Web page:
Panel Calls for Greater Brand Visibility on Financials

“We’re at a point in time where the marketing sphere is very much ready to take action,” says Tony Pace, “more so than they may have been in the past.”

marketing-analytics-finance panel

(l-r) Horst, Chandler, Radin, Edelman and Pace

Pace, President & CEO of the Marketing Accountability Standards Board, was leading the Marketing-Analytics-Finance Working Together panel at MASB’s Ten Year Anniversary Summit, Aug. 10-11 in Boston.

The panel was comprised of David Edelman, CMO for Aetna; Amy Radin, digital, marketing and innovation executive and AICPA board member; Peter Horst, global marketing and innovation executive and former Hershey CMO; and John Chandler, marketing and digital transformation leader and former MassMutual CMO.

How are marketers thinking about marketing accountability now, and how has this changed over time?

Peter Horst: “We’ve got such tremendous volumes of data, LUMAscapes filled with thousands of providers of technology, and yet we still have these vigorous religious debates. It’s all about efficient reach. No, it’s all about targeting visual analytics. It seems like it gets worse before it gets better. We have all this capability but we haven’t got a lens for getting to some sense of priority.”

John Chandler: “When you look at the accountability that a marketer has now, when you look at the capability that a consumer has now, to me the big change is actually that now we’re trying to keep up with the consumer, whereas in the past we were pushing information at the consumer. Today we’re expected to be experts at having a one-on-one conversation with one consumer.
“When I look at the trends that are going forward and the role of a marketer, they have to be experts at analytics, at one-on-one conversations, at publishing – because our content is evaluated on opening rates and clicks and likes – and we also supposed to be experts at the digital infrastructure of the enterprise where we work.”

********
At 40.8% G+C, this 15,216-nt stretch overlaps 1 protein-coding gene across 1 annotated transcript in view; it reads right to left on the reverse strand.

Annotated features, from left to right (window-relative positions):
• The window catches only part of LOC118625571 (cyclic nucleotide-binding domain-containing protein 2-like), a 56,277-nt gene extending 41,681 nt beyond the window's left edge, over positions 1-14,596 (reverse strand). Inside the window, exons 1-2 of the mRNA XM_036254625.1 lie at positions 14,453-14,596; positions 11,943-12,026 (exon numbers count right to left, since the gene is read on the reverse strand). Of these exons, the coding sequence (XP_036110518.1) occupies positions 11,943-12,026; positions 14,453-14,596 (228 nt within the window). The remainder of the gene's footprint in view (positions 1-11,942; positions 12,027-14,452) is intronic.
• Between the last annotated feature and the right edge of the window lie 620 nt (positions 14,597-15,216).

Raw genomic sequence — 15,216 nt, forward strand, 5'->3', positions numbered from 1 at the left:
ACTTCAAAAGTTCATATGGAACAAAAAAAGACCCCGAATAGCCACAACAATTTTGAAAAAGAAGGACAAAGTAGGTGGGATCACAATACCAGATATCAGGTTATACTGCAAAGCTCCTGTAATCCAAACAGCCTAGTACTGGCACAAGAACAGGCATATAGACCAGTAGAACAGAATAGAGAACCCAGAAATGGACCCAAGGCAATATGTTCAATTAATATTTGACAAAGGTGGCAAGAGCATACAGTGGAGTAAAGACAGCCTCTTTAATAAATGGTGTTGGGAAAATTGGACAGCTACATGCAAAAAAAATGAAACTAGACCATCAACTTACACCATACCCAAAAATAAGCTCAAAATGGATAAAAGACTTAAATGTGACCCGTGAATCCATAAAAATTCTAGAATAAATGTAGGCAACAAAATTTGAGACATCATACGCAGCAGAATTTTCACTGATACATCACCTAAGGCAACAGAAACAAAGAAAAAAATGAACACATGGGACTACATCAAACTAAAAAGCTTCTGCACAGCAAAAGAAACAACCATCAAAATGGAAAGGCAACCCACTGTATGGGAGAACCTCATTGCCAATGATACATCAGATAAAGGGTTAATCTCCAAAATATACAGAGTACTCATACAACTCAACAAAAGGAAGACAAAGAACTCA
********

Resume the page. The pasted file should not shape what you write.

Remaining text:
Amy Radin: “I think what’s so complicated now is that there is so much data. There are 5,000 MarTech providers out there, all emailing CMOs, telling them they can solve their problems. CMOs must step back and ask: ‘What’s our role in generating revenue? How do people shop for and buy our products? How do people use our products? And as a result, what analytics problems do we really want to solve?’ If not, they’re going to continue to be tangled up in data, and less effective at making the right data actionable.”

David Edelman: “There’s a huge perception issue in our industry – health insurance – that has to be overcome, and there are many layers to the marketing problem. This is marketing that’s not only about revenue. We’re marketing to change the perceptions of people as to what the role of a health insurance company is in the health care system, period. We shouldn’t be seen as the enemy. We think there’s a lot we can do to actually help the health care system, and so brand and marketing have to convey that.

“We have to set up a broader picture of what marketing means to growth. … We’re starting to lay a foundation of data that starts to align against all of this. One of them is just favorability. Even before you get to revenue, that’s important. There’s trust, which is a measure in and of itself. They won’t engage in their health care with us if they don’t trust us. Then there’s also sales and setting up benchmarks for what we spend on brand… It’s a complex portfolio of measures. Our finance department is open, but it’s a huge leap of education. You’ve got to start laying some whole new foundations.”